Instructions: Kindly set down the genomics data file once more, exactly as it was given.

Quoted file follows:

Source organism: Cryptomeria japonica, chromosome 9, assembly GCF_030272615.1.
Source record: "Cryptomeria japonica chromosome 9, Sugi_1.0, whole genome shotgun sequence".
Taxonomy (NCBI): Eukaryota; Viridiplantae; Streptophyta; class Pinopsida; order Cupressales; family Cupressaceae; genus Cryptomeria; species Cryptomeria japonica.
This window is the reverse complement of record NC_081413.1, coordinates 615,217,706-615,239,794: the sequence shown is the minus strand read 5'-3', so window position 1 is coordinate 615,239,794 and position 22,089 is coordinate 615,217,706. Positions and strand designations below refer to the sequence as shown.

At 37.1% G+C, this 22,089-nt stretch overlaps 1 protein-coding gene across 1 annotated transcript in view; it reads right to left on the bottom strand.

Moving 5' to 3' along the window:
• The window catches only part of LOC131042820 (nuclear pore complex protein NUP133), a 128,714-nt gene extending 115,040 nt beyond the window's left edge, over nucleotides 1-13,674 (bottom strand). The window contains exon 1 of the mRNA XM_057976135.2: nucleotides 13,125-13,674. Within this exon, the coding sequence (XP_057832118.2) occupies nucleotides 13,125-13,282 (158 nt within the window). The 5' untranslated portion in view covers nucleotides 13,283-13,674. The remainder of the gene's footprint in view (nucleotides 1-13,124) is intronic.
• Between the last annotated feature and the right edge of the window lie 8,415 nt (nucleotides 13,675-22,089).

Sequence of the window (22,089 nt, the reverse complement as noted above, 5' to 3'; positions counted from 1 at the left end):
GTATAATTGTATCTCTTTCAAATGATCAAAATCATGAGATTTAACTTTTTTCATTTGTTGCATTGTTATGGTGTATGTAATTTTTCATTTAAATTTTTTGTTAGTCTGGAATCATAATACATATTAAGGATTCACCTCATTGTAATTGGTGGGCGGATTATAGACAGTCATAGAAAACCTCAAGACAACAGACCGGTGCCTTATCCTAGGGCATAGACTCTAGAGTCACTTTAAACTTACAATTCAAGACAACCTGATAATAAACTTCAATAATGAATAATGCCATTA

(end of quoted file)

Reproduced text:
Source organism: Cryptomeria japonica, chromosome 9, assembly GCF_030272615.1.
Source record: "Cryptomeria japonica chromosome 9, Sugi_1.0, whole genome shotgun sequence".
Taxonomy (NCBI): Eukaryota; Viridiplantae; Streptophyta; class Pinopsida; order Cupressales; family Cupressaceae; genus Cryptomeria; species Cryptomeria japonica.
This window is the reverse complement of record NC_081413.1, coordinates 615,217,706-615,239,794: the sequence shown is the minus strand read 5'-3', so window position 1 is coordinate 615,239,794 and position 22,089 is coordinate 615,217,706. Positions and strand designations below refer to the sequence as shown.

At 37.1% G+C, this 22,089-nt stretch overlaps 1 protein-coding gene across 1 annotated transcript in view; it reads right to left on the bottom strand.

Moving 5' to 3' along the window:
• The window catches only part of LOC131042820 (nuclear pore complex protein NUP133), a 128,714-nt gene extending 115,040 nt beyond the window's left edge, over nucleotides 1-13,674 (bottom strand). The window contains exon 1 of the mRNA XM_057976135.2: nucleotides 13,125-13,674. Within this exon, the coding sequence (XP_057832118.2) occupies nucleotides 13,125-13,282 (158 nt within the window). The 5' untranslated portion in view covers nucleotides 13,283-13,674. The remainder of the gene's footprint in view (nucleotides 1-13,124) is intronic.
• Between the last annotated feature and the right edge of the window lie 8,415 nt (nucleotides 13,675-22,089).

Sequence of the window (22,089 nt, the reverse complement as noted above, 5' to 3'; positions counted from 1 at the left end):
GTATAATTGTATCTCTTTCAAATGATCAAAATCATGAGATTTAACTTTTTTCATTTGTTGCATTGTTATGGTGTATGTAATTTTTCATTTAAATTTTTTGTTAGTCTGGAATCATAATACATATTAAGGATTCACCTCATTGTAATTGGTGGGCGGATTATAGACAGTCATAGAAAACCTCAAGACAACAGACCGGTGCCTTATCCTAGGGCATAGACTCTAGAGTCACTTTAAACTTACAATTCAAGACAACCTGATAATAAACTTCAATAATGAATAATGCCATTA